Guy_RedBarnSince it was Knitt’s films that kicked off fifteen years of Wildwood, it seems fitting to let him have the last word about where he hopes the fest goes in the future.  “The biggest thing we’d like to see is that the festival does more than break even. We’ve struggled a few years, but feel strongly about what we offer creators in our state. We’ve had incredible audiences yet there is no way we’re compensated for the energy and time we all commit to Wildwood. We’re looking at partnerships that will make those efforts pay off. We’d also like to see Wildwood utilized more as an educational opportunity for tomorrow’s filmmakers of all ages.”


Part 5:  The Where’s and the When’s.
In a world where the movie theater experience is filled primarily with sequels, remakes, too-long-too-boring dramas and unsubtle (and often unfunny) comedies, The Wildwood Film Festival presents its viewers with a completely unique viewing experience.  Unless you attend a lot of film festivals, chances are good that the movies you’ll see at Wildwood are movies that you’ll never get a chance to see anywhere else.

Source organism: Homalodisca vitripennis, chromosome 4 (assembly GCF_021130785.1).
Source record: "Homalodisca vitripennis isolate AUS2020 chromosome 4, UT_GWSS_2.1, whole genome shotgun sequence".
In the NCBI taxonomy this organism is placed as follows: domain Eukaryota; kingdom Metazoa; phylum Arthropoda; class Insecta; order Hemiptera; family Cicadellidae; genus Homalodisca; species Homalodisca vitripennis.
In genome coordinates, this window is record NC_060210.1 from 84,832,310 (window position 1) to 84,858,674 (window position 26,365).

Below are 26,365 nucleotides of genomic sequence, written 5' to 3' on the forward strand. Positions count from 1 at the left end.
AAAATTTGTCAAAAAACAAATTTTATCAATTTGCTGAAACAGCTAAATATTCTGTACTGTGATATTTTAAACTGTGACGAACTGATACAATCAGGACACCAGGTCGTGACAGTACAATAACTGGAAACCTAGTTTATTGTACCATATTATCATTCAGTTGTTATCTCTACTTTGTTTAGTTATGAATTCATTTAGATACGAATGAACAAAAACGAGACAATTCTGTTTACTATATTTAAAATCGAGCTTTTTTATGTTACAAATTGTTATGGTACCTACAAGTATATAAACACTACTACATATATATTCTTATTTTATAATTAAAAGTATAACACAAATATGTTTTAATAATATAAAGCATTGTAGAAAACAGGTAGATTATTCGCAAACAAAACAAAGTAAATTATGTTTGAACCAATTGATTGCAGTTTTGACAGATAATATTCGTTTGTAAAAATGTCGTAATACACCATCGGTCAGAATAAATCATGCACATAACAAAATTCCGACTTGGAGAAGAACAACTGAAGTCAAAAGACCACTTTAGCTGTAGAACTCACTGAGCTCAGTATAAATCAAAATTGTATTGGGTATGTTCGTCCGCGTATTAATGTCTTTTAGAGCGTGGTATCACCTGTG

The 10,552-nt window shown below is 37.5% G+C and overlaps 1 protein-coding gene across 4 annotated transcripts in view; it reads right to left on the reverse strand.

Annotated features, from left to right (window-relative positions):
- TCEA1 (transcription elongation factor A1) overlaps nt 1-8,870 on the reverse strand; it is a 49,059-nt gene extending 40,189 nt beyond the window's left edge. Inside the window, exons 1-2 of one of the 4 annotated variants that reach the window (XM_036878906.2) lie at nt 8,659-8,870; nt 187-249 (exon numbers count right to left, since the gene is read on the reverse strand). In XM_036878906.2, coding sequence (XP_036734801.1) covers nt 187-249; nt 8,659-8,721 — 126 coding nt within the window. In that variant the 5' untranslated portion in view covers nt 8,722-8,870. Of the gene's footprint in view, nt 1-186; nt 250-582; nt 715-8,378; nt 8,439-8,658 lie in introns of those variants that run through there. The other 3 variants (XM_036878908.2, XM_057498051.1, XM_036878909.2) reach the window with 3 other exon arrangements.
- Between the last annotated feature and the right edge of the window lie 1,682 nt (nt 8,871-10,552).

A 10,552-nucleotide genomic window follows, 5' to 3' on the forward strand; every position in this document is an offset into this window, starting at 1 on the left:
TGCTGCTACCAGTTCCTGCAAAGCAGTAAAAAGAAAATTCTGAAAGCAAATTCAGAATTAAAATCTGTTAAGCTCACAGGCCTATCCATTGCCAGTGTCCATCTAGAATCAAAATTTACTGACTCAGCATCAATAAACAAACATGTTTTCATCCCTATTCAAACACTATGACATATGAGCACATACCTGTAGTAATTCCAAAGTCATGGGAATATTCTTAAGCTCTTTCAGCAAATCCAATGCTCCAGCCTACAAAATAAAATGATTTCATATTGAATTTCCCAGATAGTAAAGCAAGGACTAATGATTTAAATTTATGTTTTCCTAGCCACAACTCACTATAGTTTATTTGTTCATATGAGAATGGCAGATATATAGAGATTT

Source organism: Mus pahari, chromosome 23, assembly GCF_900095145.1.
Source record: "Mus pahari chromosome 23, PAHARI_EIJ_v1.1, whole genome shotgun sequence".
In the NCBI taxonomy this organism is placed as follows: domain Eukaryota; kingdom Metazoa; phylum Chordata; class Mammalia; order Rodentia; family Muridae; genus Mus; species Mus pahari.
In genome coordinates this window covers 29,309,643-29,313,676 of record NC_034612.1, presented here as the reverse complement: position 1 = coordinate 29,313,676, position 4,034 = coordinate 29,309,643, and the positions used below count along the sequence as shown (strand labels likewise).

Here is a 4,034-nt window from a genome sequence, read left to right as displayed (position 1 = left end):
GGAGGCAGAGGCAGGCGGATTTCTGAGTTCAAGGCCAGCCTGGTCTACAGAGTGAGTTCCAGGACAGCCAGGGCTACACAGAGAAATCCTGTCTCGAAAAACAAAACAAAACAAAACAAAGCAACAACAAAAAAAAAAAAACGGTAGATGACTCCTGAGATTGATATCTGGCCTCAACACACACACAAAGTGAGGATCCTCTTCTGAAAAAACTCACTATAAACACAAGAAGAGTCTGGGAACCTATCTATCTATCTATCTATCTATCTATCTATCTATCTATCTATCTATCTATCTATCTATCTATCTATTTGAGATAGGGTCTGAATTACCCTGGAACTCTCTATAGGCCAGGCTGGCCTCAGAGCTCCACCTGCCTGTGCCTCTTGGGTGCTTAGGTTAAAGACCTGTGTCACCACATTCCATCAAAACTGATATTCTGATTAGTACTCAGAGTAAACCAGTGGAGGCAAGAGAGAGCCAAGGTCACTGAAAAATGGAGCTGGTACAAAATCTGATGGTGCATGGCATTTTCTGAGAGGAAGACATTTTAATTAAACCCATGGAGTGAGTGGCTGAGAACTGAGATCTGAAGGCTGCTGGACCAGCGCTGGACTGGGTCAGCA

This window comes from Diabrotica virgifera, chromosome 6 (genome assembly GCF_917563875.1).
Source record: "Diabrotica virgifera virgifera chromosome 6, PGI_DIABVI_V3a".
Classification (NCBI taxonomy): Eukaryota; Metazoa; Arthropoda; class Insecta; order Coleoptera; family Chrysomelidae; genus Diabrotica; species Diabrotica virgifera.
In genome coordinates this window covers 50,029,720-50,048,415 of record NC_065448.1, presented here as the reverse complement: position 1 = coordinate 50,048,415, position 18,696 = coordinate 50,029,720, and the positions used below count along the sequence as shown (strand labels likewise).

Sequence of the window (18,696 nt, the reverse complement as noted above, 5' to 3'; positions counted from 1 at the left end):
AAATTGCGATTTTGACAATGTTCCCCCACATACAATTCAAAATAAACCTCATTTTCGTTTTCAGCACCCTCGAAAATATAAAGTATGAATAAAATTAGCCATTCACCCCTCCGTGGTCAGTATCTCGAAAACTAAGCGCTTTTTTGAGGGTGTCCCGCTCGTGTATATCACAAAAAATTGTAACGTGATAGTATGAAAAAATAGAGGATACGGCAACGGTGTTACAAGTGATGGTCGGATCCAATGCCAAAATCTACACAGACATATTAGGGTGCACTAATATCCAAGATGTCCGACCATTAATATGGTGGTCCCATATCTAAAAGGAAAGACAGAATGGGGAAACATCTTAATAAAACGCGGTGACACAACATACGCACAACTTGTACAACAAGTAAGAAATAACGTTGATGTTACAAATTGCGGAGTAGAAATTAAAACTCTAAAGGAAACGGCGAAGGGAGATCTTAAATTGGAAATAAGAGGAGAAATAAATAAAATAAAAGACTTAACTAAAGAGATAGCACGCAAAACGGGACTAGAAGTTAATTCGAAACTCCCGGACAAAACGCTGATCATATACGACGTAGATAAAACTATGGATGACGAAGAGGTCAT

And who knows – perhaps one day you’ll find yourself in a movie theater, see a name go by on the screen, and think – “Hey!  I saw that person’s film at Wildwood!”

The Wildwood Film Festival is playing Friday, February 19 and Saturday, February 20. 

The schedule of films and ticket prices are posted at